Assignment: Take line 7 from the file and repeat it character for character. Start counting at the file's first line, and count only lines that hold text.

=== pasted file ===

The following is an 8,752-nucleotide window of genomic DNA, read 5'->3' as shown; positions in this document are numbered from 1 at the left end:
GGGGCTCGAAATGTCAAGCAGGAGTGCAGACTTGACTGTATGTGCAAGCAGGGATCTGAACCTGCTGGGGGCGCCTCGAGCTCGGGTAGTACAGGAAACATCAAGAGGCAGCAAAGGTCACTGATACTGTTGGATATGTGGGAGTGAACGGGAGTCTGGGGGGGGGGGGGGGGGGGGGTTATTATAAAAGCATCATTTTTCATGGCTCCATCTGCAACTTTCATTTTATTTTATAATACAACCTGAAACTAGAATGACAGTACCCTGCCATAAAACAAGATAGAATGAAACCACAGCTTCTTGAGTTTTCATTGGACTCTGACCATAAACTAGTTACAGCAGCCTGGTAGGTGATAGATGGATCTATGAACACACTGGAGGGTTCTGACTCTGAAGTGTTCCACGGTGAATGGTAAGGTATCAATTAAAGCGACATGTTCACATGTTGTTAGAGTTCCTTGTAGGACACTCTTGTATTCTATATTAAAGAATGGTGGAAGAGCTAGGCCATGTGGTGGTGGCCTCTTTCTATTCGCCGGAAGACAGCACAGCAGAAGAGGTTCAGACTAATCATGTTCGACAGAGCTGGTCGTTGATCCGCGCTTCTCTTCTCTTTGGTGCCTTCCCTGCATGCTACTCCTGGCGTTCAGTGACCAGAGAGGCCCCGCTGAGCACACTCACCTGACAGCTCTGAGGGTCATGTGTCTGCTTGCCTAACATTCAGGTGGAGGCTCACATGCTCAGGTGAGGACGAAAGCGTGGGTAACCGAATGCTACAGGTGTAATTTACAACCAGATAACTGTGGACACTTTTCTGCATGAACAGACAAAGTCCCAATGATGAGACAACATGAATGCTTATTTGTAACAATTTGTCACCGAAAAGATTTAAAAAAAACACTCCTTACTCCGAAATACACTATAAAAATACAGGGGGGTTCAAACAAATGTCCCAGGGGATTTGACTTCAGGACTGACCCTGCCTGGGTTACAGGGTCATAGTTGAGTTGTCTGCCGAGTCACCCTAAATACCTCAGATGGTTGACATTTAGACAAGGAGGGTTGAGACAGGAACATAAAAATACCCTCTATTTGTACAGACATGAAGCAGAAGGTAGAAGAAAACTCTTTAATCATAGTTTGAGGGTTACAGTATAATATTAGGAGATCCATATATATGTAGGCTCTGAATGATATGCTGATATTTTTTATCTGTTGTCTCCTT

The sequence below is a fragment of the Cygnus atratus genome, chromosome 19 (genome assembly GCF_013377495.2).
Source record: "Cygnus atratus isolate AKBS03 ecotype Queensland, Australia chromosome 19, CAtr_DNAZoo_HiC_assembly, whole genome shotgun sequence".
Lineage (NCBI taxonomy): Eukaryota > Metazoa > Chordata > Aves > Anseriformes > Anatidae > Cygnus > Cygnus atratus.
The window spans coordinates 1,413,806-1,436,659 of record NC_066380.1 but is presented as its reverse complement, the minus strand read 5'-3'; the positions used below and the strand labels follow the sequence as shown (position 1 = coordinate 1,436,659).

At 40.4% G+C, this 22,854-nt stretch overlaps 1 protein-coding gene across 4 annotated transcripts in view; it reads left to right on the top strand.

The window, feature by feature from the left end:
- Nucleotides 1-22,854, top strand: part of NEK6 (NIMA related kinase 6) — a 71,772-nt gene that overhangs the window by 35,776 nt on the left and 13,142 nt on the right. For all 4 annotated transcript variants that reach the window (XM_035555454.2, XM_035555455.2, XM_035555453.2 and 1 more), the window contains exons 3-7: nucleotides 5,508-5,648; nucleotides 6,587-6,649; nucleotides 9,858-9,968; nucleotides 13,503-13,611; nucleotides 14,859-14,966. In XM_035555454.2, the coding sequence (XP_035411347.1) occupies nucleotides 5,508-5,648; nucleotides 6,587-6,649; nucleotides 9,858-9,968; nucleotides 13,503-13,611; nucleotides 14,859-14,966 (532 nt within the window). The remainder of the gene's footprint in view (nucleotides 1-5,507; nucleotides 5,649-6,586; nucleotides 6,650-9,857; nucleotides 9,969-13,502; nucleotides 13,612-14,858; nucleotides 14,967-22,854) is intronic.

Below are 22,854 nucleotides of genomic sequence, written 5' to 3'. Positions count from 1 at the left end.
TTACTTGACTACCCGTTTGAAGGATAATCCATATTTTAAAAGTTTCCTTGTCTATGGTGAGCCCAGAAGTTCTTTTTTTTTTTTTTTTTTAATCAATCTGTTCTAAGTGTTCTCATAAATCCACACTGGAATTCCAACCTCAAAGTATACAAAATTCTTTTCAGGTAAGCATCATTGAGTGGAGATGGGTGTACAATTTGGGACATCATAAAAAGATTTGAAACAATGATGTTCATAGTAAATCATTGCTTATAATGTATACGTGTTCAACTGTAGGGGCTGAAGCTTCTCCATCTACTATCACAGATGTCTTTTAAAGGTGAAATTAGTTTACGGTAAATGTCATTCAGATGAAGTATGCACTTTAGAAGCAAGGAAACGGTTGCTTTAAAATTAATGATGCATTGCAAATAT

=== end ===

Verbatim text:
At 40.4% G+C, this 22,854-nt stretch overlaps 1 protein-coding gene across 4 annotated transcripts in view; it reads left to right on the top strand.